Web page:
Dziegielewski et al10 analyzed data for 258 patients with T3 and T4a laryngeal cancers and compared total laryngectomy plus adjuvant therapy, chemoradiation, and radiation alone. They found that total laryngectomy plus adjuvant therapy provides superior survival compared with chemoradiation and radiation alone. While it seems logical that triple modality therapy would confer improved survival at the expense of increased morbidity, the question arises as to whether we should be advising upfront surgical therapy more frequently for the advanced T-stage tumors. Current National Comprehensive Cancer Network guidelines display the options of concurrent systemic therapy vs laryngectomy vs induction chemotherapy for advanced T-stage glottic and supraglottic carcinomas.11 At our institution, T4 tumors with cartilage and extralaryngeal involvement are uniformly offered total laryngectomy in favor of organ preservation, which resulted in a higher percentage of primary surgical patients at LSU Health when compared with the NCDB. Our results indicate that LSU Health treats a significant higher proportion of advanced-stage laryngeal cancer. The reason for this is likely multifactorial. Louisiana State University–Health Shreveport is a public hospital with a large proportion of uninsured and Medicaid and those with low socioeconomic status.12 Based on our demographic data, we had significantly more uninsured patients as well as patients traveling further distances for care, likely owing to their lack of insurance. These limitations, however, do not seem to affect our patients’ survival. Chen et al7 demonstrated that treatment in high-volume community cancer centers was associated with improved survival. In addition, socioeconomic-related factors have been known to contribute to survival differences. Health insurance status, unequal access to medical care, and treatment compliance are all factors that affect outcomes. Chen and Halpern13 found that black race as well as uninsured status, Medicare, and Medicaid were associated with decreased survival, possibly reflecting lack of access to care.13 Our data suggest that despite of disparities in insurance and socioeconomic status, improvements in survival can be achieved with primary surgical treatment.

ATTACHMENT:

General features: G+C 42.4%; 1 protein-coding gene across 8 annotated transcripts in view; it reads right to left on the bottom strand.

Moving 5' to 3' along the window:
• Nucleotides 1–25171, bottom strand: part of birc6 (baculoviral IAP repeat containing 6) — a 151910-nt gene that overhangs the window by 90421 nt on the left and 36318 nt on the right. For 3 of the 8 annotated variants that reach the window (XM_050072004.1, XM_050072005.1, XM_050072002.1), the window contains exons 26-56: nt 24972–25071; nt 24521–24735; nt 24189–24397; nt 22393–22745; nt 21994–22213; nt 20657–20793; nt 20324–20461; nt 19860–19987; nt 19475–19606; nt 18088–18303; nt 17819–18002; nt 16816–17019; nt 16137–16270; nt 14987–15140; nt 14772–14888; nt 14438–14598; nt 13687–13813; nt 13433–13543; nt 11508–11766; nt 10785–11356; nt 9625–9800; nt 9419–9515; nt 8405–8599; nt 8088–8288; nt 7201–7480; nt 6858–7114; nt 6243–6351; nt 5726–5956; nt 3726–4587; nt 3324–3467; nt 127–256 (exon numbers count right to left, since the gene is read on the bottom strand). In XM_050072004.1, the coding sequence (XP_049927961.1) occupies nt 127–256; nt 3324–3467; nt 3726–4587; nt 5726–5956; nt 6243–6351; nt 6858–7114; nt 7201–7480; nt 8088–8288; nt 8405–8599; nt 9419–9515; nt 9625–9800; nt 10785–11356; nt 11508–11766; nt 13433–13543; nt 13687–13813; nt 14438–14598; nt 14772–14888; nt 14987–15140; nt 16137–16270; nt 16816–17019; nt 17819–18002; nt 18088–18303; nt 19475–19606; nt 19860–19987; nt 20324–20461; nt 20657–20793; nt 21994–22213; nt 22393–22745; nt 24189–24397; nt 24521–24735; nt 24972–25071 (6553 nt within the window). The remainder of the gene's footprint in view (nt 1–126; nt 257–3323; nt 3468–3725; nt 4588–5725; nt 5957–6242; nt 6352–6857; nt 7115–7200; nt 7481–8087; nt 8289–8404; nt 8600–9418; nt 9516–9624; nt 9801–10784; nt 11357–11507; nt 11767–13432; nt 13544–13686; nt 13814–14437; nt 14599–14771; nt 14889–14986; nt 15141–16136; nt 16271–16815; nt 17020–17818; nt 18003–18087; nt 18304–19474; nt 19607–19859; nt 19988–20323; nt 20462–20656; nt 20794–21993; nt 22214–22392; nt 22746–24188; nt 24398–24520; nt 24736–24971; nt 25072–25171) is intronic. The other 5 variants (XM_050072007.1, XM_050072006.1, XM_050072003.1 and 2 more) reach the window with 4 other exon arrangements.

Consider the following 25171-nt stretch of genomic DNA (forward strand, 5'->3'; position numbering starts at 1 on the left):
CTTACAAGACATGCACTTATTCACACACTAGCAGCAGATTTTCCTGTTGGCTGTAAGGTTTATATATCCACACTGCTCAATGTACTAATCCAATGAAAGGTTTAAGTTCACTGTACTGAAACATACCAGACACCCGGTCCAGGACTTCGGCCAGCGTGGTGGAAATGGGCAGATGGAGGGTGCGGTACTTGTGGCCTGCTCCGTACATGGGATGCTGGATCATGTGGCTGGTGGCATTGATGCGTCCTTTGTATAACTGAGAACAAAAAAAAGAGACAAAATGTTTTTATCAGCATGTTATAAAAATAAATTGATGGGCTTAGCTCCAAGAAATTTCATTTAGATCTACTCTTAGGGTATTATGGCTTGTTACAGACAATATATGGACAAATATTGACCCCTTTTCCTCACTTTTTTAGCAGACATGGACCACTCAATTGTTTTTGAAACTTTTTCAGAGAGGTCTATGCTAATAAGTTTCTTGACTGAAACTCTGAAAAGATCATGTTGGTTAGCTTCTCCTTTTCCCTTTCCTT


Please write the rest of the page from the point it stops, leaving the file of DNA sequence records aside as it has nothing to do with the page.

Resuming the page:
Limitations of this study must be addressed. It is a single academic center’s experience with unique patient and institutional characteristics. Two databases were used, the LSU Health tumor registry and the NCDB, potentially introducing bias. Treatment algorithms for laryngeal cancer depend on multiple patient characteristics. We analyzed observed survival and not cause-specific survival. We also did not address comorbidities, which certainly influenced the modality of treatment.14 Despite these limitations, this study prompts investigation into further defining the optimal treatment for laryngeal carcinoma. In the era of chemoradiation, the presence of cartilage invasion and/or extension into the soft tissues of the neck often prompts surgical intervention.15,16 Gourin et al17 recently found that surgery with postoperative radiation for laryngeal cancer significantly improved survival as well as lowered costs when compared with chemoradiation. Further research is needed to compare treatment modalities and to investigate decreasing laryngeal cancer survival rates.